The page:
The recent economic crisis affecting Belarus is seen as one of the harshest the country has ever been through. The government is covered in debts and has difficulties in paying for its imports, as its currency is constantly devalued. Consequently, it is forced to negotiate several economic and financial aid deals. Moreover, degrading relations with the West and unstable relations with Russia show the fragility of the country. Such a situation raises the question of the stability and longevity of the government. How to stay in power in such unfavourable conditions? Lukashenko has found parts of the answer: to reinforce relations with countries like China, Iran or Venezuela that have a similar vision of the world and international relations.
Russia / Caucasia
The radical right in the coalition, protests in the East of the country, crisis with the sister state Russia: the provisional government has lost control over the situation in Ukraine. Helplessness and a lack of transparency seem to have replaced reconciliation and pacification under Arseniy Yatsenyuk's government.
After the fall of the Soviet Union, populism emerged in the Belarusian political context as an effective instrument to come to power and to retain it. A democratically elected president, Alexander Lukashenko, has been governing since 1994; his unique leadership style continuously attracts the attention of the international community, not least because of its populist character.
The past and present of EU-Moldova relations can be framed between two main periods: February 2005, when the joint ENP Action Plan was launched to trigger the first stage of cooperation; and January 2010, when the EU and Moldova started negotiations on an Association Agreement. In this timeline the European Union has continually increased the volume of assistance provided to Moldova, with numbers reaching about 100 million Euros annually until 2013, according to the data provided by the Moldovan Ministry of Foreign Affairs and European Integration. Nevertheless, the real perspectives of EU integration of Moldova are just as unclear now as they were six years ago. How did these perspectives develop over time and to what extent were the reforms truly implemented in Moldova? And, generally speaking, is the EU integration of the country a feasible idea in the near or far future ?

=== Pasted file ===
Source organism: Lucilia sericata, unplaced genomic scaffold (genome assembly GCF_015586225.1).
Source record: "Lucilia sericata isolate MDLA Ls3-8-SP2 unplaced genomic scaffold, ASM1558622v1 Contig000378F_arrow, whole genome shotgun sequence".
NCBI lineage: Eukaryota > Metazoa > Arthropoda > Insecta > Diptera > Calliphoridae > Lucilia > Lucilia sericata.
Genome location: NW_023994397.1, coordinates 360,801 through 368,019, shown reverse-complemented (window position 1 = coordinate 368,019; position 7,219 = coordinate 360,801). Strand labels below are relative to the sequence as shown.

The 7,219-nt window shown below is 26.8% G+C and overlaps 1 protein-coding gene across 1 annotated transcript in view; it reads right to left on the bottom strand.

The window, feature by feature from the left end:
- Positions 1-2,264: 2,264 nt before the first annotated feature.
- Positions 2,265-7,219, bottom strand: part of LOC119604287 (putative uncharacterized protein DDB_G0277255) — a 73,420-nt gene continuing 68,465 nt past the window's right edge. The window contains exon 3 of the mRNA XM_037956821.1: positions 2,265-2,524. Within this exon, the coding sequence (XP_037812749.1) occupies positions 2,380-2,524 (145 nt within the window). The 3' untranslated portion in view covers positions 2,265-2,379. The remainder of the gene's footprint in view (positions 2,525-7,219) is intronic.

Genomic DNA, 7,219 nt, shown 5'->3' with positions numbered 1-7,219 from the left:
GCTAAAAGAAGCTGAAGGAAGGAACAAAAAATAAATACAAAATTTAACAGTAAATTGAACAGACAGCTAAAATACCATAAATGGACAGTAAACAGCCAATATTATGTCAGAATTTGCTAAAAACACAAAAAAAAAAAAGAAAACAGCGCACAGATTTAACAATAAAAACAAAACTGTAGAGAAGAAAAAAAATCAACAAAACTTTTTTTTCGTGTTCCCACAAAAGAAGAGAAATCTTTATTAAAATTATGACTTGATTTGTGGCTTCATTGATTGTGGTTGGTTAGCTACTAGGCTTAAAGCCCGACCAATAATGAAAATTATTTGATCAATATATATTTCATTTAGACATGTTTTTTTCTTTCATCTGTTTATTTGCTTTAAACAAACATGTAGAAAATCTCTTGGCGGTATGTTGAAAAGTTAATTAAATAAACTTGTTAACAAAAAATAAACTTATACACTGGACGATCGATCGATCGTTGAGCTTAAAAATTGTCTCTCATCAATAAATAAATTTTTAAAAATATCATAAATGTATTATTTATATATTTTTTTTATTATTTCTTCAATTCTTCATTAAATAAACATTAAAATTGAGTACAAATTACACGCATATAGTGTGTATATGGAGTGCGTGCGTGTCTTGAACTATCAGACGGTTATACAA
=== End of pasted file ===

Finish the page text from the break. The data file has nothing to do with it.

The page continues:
Throughout Belarus nowadays, mass protests are organized through social media. The organizers of these protests might however never be successful. This once again confirms that the opposition in Belarus enjoys minimal support among the population.
According to the Constitution, Belarus is a democratic state. The reality is however somewhat different. The opposition’s representatives define the current Belarusian regime as authoritarian and the national government also admits that Belarusian 'democracy' is significantly different from the western concept. What are the causes of these differences?
In the aftermath of the Orange Revolution of 2004 and following the Ukraine-Russia energy crises of 2005-09, the country’s ‘Western shift’ towards the EU appeared to be a mere question of time. Five years later, these expectations turned out to be too optimistic. How to explain the ‘enlargement fatigue’ on both sides of the frontier between Ukraine and the EU? And what influence can the UK have on the process?
Many remember the European Union presidency of French leader Sarkozy and its strong management of the Russia-Georgia conflict in August 2008. During one summer, the EU seemed at last to act like a global player. Yet some analysts suggest that the influence of France and the EU on the solution of the crisis was clearly overrated.